Simon Conway Morris is an English paleontologist, evolutionary biologist, and astrobiologist known for his study of the fossils of the Burgess Shale and the Cambrian explosion. The results of these discoveries were celebrated in Stephen Jay Gould's 1989 book Wonderful Life. Conway Morris's own book on the subject, The Crucible of Creation (1998), however, is critical of Gould's presentation and interpretation. He has held the Chair of Evolutionary Paleobiology in the Department of Earth Sciences, University of Cambridge since 1995.Simon Conway Morris speaks exclusively to Indian Genes! In his new book From Extraterrestrials to Humans, he cheerfully challenges six assumptions—what he calls ‘myths’—that too often pass as unquestioned truths amongst the evolutionary orthodox.
His convivial tour begins with the idea that evolution is boundless in the kinds of biological systems it can produce. Not true, he says. The process is highly circumscribed and delimited. Nor is it random. This popular notion holds that evolution proceeds blindly, with no endgame. But Conway Morris suggests otherwise, pointing to evidence that the processes of evolution are “seeded with inevitabilities.”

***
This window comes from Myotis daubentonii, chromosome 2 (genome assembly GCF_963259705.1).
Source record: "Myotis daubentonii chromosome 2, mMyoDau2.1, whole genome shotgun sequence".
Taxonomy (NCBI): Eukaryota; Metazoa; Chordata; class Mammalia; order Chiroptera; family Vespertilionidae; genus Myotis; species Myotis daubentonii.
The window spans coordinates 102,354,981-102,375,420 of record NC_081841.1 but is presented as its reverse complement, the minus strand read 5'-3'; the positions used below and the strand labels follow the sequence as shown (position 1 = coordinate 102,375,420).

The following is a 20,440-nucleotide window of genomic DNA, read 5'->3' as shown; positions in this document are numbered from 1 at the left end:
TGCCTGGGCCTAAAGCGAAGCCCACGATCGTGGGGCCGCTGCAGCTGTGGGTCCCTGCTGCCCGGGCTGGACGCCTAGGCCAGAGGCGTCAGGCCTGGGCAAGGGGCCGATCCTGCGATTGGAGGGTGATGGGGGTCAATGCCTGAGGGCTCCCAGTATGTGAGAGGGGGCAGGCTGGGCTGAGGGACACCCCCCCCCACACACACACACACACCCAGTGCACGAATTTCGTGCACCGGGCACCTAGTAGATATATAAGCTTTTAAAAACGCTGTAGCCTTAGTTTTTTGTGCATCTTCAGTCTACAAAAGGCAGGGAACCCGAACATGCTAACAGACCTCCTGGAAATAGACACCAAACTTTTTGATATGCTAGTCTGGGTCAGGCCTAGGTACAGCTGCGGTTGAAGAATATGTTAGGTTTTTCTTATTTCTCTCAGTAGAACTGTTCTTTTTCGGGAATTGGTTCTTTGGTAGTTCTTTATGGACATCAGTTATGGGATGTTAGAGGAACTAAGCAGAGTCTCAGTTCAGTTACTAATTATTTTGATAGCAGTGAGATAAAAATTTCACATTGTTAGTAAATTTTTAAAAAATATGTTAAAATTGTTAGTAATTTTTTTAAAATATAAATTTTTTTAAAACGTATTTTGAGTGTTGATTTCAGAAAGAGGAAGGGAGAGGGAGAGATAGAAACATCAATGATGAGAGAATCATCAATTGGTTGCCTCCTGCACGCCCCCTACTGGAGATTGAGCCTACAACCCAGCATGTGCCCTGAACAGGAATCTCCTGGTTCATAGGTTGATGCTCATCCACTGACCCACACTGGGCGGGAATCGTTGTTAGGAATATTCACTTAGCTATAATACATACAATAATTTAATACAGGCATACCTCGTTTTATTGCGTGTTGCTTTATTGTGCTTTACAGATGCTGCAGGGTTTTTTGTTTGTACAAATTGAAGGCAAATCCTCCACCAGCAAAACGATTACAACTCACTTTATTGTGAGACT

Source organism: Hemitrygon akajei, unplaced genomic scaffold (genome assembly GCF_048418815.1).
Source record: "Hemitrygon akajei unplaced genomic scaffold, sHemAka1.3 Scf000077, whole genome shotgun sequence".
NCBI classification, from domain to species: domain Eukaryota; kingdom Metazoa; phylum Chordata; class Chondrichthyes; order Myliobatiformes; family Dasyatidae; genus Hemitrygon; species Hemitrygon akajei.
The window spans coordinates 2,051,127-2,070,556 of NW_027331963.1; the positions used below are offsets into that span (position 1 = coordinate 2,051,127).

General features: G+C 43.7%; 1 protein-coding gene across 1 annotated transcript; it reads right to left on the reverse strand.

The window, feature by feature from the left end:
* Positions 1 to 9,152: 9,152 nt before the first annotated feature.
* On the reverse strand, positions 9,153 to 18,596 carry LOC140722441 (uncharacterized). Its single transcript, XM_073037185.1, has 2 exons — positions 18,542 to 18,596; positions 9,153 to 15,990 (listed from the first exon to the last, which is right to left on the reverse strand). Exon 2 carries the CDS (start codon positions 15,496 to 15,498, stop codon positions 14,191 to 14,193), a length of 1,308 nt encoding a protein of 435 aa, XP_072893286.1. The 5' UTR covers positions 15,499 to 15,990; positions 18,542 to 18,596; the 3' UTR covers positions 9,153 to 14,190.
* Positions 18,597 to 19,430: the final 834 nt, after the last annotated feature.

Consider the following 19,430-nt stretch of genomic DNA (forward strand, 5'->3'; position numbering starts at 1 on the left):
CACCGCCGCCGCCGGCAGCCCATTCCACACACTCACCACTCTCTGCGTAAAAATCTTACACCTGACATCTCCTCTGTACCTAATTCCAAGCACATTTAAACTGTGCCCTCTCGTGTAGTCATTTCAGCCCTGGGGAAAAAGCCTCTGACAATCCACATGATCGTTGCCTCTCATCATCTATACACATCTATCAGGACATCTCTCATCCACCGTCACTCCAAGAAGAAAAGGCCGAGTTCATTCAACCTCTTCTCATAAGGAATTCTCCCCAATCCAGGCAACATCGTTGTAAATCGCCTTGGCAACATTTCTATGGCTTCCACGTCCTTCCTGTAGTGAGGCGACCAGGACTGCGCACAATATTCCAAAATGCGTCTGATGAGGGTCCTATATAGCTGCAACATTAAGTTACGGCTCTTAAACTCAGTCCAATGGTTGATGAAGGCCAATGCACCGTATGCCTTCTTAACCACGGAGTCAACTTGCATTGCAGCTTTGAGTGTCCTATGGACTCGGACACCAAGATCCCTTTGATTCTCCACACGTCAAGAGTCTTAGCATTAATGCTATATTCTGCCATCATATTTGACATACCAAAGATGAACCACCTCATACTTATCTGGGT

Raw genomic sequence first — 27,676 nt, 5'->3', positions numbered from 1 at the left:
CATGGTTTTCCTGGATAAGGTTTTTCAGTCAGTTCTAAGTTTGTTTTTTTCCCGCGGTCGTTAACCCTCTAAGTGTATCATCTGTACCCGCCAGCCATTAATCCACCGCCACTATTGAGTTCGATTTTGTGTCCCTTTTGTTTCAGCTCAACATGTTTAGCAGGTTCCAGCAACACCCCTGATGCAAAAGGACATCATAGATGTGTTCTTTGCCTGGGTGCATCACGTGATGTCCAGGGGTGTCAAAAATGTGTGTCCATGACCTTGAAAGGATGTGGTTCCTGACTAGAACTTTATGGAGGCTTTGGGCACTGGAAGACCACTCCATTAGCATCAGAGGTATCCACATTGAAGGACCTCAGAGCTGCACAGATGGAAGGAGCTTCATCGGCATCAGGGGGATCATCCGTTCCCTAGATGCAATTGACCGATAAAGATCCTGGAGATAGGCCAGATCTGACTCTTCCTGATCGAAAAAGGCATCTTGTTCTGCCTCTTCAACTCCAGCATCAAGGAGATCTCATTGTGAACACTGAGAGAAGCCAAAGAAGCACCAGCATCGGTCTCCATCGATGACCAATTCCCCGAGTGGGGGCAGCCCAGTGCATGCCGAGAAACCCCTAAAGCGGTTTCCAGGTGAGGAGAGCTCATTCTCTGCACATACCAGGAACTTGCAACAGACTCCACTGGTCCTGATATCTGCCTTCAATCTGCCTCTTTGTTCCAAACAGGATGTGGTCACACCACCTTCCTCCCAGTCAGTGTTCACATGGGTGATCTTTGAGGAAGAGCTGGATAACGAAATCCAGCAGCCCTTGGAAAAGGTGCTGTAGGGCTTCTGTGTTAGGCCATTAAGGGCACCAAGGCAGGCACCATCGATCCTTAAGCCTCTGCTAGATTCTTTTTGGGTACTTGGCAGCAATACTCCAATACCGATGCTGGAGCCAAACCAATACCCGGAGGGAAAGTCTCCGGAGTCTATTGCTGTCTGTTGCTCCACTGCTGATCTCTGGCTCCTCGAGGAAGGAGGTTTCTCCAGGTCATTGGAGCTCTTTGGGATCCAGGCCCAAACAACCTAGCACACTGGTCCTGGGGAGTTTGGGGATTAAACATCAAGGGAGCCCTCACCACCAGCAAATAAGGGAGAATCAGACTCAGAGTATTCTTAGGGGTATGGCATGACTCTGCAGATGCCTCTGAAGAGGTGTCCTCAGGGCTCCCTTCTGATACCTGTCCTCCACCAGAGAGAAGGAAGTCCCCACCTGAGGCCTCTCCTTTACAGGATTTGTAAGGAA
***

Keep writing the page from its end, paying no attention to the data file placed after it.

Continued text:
If that is so, then what about mass extinctions? Don’t they steer the development of life in radically new directions? Rather the reverse, claims Conway Morris. Such cataclysms simply accelerate evolutionary developments that were going to happen anyway. And what about that other evolutionary canard: the “missing link”? Plenty to choose from in the fossil record but what is persistently over-looked is that in any group there is not one but a phalanx of “missing links”. Once again we under-score the near-inevitability of evolutionary outcomes.
Turning from fossils to minds, Conway Morris critically examines the popular tenet that the intelligences of humans and animals basically are the same thing, a difference of degree not kind. A closer scrutiny of our minds shows that in reality an unbridgeable gulf separates us from even the chimpanzees, so begging questions of consciousness and Mind.
Finally, Conway Morris tackles the question of extraterrestrials. Surely, the size and scale of the universe suggest that alien life must exist somewhere beyond Earth and our tiny siloed solar system? After all, evolutionary convergence more than hints that human-like forms are universal. But Dr. Conway Morris has serious doubts. The famous Fermi Paradox (“Where are they?”) appears to hold: Alone in the cosmos—and unique, but not quite in the way one might expect.